Leith Planner, Caitlin, wonders where fake news comes from and why we share it?

The internet is notoriously good at spreading misinformation. It can spark witch hunts and bring the wrath of millions of strangers down on innocent people. It can motivate people to donate thousands to bogus charity cases.

Fake news used to be mildly annoying or perhaps embarrassing if you fell for it. But recently, a fraught US election has exposed the extent to which false news may influence public opinion. Facebook has come under fire for surfacing and driving traffic to it. Google has clamped down on publishing fake news listings in its paid search results. 
 
 But countless fake stories continue to be churned out every day; someone on your Facebook feed is probably sharing one of them right now.

Why is fake news a problem?

The thing that makes the internet so amazing — its democracy and meritocracy — is what makes fake news so dangerous. There is less of a clear distinction between professional journalism and rumour-mongering. Social media is fast becoming people’s primary source of news gathering, which means that false stories have plenty of opportunity to reach huge audiences.

Where does fake news come from?

Aggregators: Sites that take information from more reliable sources and rewrite/ spin them with inflammatory headlines. This is a way of baiting people, since their aim is to incite outrage by presenting an interpretation of the facts without any contextual detail. Often the news originates with trolls and is recycled by ‘viral’ news websites.

AdWords fraud: Fake news sites bid on keywords or search queries to place links to their articles in Google’s paid search listings. For example, a search for “final election numbers” recently presented a top result from a blog announcing (prematurely and erroneously) that Trump had won both the popular and electoral college votes.

Satirical news: Websites like The Onion and Private Eye purposefully publish false information to comment on actual events. These stories are sometimes taken at face value and shared or rewritten as news, thereby perpetuating misinformation. It’s a shame that satire is lumped in with aggregators, since (at least in the Onion’s case), it’s often very insightful and funny.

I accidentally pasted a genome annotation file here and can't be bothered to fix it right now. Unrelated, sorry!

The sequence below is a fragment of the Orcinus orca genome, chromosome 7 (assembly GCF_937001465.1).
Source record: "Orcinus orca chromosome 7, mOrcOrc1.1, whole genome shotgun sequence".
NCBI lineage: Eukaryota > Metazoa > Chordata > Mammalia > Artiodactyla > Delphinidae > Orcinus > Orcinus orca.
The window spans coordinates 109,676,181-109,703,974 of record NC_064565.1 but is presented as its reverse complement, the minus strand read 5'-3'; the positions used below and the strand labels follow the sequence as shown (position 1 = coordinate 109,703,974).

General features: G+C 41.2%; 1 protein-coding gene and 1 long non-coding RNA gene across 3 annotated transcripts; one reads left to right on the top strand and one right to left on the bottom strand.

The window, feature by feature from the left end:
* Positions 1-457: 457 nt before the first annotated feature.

Content recommendation companies: two of the most visible clickbait peddlers are Outbrain and Taboola. At the bottom of a news article, you might have noticed a list of sponsored stories with thumbnail images and headlines like “after losing 70lbs, Susan Boyle is actually gorgeous!” — these are clickbait peddlers.

Side note: Many reputable news sites like Time and the Telegraph use content recommendation because it drives ad revenue. If these publications were to write sponsored content, they’d be in danger of compromising their journalistic integrity, which would alienate audiences more than these invasive, irrelevant ads already do. It’s lose-lose situation but it’s a sad reality that many mainstream publications face.

Bots and click farms: Google and Facebook have both committed to tackling false news because their news feeds and search results often promote the spread of misinformation. They may simply pick up on activity, such as a surge in likes or shares, that originate from trolls, bots or click farms. Any group wishing to push an agenda (as demonstrated in the recent election) can manipulate algorithms to gain more visibility on these platforms.

8 things to look for

Although fake news comes in all shapes and sizes, there are a few commonalities:

1/ Strange domain names e.g. whydon’tyoutrythis.com

2/ Unusual domain extensions or subdomains e.g. abcnews.com.co or tv.infowars.com

3/ ALL CAPS or partly capitalised headlines (looking at you, Daily Mail)

4/ Lack of coverage from elsewhere e.g. if the only sites reporting the story are affiliated, that’s a warning sign

5/ Intrusive ads on the pages and long page-load times due to a large number of ads

6/ Terrible web design or pagination e.g. a multi page articles that requires 10 clicks to read a couple of paragraphs

7/ A lack of author or source attribution, which makes it hard to fact check any provocative statements

8/ Your response: If you feel instantly outraged by something you read, it’s worth double checking the source to make sure that the information is legitimate

What you can do

Recognising fake news, and avoiding reading, sharing or commenting on it, is one of the best ways to fight it. These stories rely on knee-jerk reactions, but if you take a few extra minutes to assess the source, you can avoid being a part of the fake news cycle. You can even call them out on it, as Politifact has pledged to do.
 
 This issue will only get more and more important. Companies like Google and Facebook, which already have a lot of influence over what information we access, will come under increasing pressure not to abuse that power. Respected journalists will continue to report the facts, but they rely on readers to be discerning about what they read and share. 
 
 So, even if you’re tempted, don’t click on the bait.



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